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PCT Summary for New Users

Welcome to the Patent Cooperation Treaty (PCT) system.

If you found this page, it is probably because:

a) you are interested in protecting an invention in countries other than your own by obtaining a patent or similar type of protection; and

b) you have heard that the PCT system may help you do that.

This short summary explains how the PCT system works, as part of a strategy to protect your invention in other countries.

The PCT: Seeking Patent Protection Beyond Borders

What is the PCT | Filing a PCT Application | The PCT Process | The National Phase | Learn More 

What is the PCT?

The PCT system, a service based in a WIPO Treaty, allows innovators to seek patents internationally through a single, rationalized procedure.

Under the PCT system, you can file one PCT application in one language at one patent office, within 12 months from the date of the earliest patent application that you have filed for the same invention (the “priority date”). This one PCT application has the same legal effect as filing separate patent applications in the more than 150 PCT member countries (known as “Contracting States”).

By using the PCT system, you can postpone paying significant national patent-related fees while you learn about the likelihood of having a patent granted for your invention. You benefit from more time and information to help you decide whether, and in which countries, to pursue patent protection. 

Filing a PCT Application

You are entitled to file a PCT application if you are a national or resident of a country that is a PCT Contracting State. If there is more than one applicant named in your PCT application, only one of those applicants must meet this requirement.

You must submit a PCT application to a “receiving Office” that is eligible to receive it, based on the applicant’s nationality or residence. Most national and regional patent offices of PCT Contracting States act as receiving Offices, as does the International Bureau of WIPO.

Your PCT application should contain all of the following:

A “Request” that includes:

  • Title of the invention
  • Bibliographic data about the applicant(s) and any appointed representative(s): names, addresses, nationality and residence indications, and contact details
  • Data about any patent application previously filed for this invention (“priority claim”): application number, filing date, country of filing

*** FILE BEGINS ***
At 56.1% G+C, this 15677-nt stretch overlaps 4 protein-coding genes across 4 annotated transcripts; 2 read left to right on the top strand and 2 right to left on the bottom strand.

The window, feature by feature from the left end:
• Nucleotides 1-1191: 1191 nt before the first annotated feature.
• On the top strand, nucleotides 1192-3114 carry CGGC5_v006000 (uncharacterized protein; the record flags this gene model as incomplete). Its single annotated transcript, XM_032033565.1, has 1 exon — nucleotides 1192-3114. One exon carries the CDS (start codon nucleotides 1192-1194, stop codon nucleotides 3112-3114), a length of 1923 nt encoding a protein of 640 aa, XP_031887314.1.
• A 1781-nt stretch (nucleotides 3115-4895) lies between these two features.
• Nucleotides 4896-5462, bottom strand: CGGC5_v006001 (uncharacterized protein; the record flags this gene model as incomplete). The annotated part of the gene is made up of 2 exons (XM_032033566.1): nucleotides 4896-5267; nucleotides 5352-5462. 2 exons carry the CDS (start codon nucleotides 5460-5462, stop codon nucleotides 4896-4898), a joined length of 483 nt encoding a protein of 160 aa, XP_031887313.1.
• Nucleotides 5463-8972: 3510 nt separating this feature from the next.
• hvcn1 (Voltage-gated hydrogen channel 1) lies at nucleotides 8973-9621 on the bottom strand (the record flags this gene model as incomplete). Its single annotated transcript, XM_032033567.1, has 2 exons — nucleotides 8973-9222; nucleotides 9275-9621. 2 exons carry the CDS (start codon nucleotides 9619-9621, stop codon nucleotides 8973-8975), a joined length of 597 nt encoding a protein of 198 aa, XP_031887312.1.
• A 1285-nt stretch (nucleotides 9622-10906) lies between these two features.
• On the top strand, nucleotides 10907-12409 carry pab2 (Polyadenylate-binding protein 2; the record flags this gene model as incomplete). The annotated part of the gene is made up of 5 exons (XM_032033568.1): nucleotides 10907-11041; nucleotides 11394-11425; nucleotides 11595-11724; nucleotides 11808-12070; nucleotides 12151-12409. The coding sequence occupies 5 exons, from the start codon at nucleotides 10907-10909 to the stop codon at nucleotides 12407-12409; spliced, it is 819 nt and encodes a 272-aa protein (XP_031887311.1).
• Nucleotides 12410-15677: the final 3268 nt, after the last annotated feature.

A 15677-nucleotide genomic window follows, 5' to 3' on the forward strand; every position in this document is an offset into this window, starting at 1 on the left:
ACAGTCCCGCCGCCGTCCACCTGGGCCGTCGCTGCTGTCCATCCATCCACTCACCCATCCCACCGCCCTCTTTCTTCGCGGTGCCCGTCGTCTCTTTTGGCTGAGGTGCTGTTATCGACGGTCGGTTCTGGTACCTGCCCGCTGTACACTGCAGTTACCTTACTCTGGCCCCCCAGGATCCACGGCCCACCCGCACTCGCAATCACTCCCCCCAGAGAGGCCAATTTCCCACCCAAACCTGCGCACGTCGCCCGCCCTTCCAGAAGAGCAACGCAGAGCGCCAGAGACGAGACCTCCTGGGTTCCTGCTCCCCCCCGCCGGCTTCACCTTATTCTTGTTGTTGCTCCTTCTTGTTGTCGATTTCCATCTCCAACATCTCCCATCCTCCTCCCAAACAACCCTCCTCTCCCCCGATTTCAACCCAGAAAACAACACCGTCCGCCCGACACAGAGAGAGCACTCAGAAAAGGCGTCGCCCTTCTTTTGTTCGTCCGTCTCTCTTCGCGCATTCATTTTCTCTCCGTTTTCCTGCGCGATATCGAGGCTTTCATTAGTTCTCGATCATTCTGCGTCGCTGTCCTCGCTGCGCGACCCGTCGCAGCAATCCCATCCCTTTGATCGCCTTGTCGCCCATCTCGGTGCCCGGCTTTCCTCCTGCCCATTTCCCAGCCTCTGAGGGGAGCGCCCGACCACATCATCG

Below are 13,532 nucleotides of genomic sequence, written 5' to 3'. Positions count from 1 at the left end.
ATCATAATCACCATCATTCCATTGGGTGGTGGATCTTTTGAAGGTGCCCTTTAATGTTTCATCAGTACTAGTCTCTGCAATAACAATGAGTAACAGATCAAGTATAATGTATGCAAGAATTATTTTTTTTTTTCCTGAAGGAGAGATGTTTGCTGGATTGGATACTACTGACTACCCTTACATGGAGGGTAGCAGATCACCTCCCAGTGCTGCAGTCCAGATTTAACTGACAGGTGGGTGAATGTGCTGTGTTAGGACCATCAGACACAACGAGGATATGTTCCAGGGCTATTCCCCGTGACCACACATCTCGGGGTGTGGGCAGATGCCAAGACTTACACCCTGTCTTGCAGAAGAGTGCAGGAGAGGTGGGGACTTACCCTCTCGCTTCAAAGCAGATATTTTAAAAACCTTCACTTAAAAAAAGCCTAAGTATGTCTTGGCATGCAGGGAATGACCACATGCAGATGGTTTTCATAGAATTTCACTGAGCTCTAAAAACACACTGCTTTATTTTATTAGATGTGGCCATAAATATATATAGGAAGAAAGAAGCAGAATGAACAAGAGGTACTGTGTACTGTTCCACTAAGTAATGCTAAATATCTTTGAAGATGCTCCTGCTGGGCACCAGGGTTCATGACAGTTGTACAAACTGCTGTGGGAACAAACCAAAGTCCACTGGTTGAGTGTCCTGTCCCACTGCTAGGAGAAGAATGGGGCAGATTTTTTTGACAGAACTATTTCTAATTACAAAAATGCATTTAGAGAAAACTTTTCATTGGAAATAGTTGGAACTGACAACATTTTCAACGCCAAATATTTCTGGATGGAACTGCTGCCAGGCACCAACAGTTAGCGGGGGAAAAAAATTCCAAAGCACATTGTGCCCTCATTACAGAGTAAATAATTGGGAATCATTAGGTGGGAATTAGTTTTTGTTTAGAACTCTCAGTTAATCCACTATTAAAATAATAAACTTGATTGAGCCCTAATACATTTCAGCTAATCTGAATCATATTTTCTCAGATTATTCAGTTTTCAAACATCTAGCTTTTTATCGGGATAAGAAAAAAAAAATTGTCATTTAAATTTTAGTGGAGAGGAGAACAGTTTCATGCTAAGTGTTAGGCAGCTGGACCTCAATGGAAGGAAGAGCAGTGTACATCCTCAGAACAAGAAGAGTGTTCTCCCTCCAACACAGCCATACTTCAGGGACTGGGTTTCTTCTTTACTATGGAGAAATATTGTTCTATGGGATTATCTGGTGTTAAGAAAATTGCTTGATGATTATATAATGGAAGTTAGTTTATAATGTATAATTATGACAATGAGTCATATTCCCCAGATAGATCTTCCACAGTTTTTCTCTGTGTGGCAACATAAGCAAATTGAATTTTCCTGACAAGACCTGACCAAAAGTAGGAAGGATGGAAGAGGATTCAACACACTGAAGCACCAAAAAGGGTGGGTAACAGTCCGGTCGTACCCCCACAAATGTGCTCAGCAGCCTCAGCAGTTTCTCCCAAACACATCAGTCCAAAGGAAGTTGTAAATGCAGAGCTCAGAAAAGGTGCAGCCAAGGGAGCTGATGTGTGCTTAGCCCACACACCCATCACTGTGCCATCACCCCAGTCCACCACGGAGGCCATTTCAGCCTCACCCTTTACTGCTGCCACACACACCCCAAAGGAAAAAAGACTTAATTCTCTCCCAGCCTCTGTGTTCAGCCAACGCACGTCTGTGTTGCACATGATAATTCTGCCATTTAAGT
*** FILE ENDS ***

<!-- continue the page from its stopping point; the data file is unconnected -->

• Selection of an eligible International Searching Authority (ISA): a leading patent office associated with your receiving Office will conduct an international search on your invention. You must indicate in your PCT application which ISA you would like to conduct this search (Note: fees and language requirements differ between ISAs)
  • Signature: either an applicant or an appointed  representative should sign the PCT application; if signed by a legal representative, a power of attorney is required

The application body, containing:

  • Description: a written explanation of the invention clear enough that a person with a background in your invention’s particular technical field invention could reproduce the invention from the information provided (Note: certain States also require the description to contain information on the best method for carrying out the invention)
  • Claims: a set of numbered paragraphs that define the scope of your invention
  • Drawings of the invention: required only if necessary to understand the invention
  • “Abstract”: a short summary of the invention.

You can file your PCT application in any language accepted by the receiving Office. If the PCT application is in a language not used by the ISA, you will be required to submit a translation in a language accepted by that ISA.

Most applicants file PCT applications electronically. WIPO recommends that you prepare and file your PCT application using “ePCT”, WIPO’s online service designed to help applicants file PCT applications, as well as securely monitor and interact with their applications after filing.

You pay a set of three fees when filing your PCT application:

  • an international filing fee of 1,330 Swiss francs;
  • a search fee, which varies from approximately 150 to 2,000 Swiss francs, depending on the ISA chosen; and
  • a transmittal fee, which varies depending on the receiving Office.

Fees are payable in the currency set by the receiving Office.

Fee reductions may apply depending on type of applicant(s), the receiving Office and ISA chosen, and whether the PCT application is filed electronically.

If your PCT application does not comply with the formality requirements outlined above, the receiving Office will invite you to submit corrections.

The PCT Process


The National Phase

At the end of the PCT procedure, you must decide whether to continue pursuing protection for your invention and in which countries. If you decide to move forward, you will need to “enter the national phase” with your PCT application, where each national or regional office you select will assess your patent application.

Time limit

The time limit for “entering the national phase” is generally 30 months from the priority date.   To enter the national phase, some national or regional Offices will require you to translate your PCT application. You must also pay filing and processing fees to each office, and in most countries, appoint a local patent representative to assist you.


In the national phase, the national and regional patent Offices assess your patent application according to their national laws and procedures, taking into account the results of the PCT search and examination received from WIPO.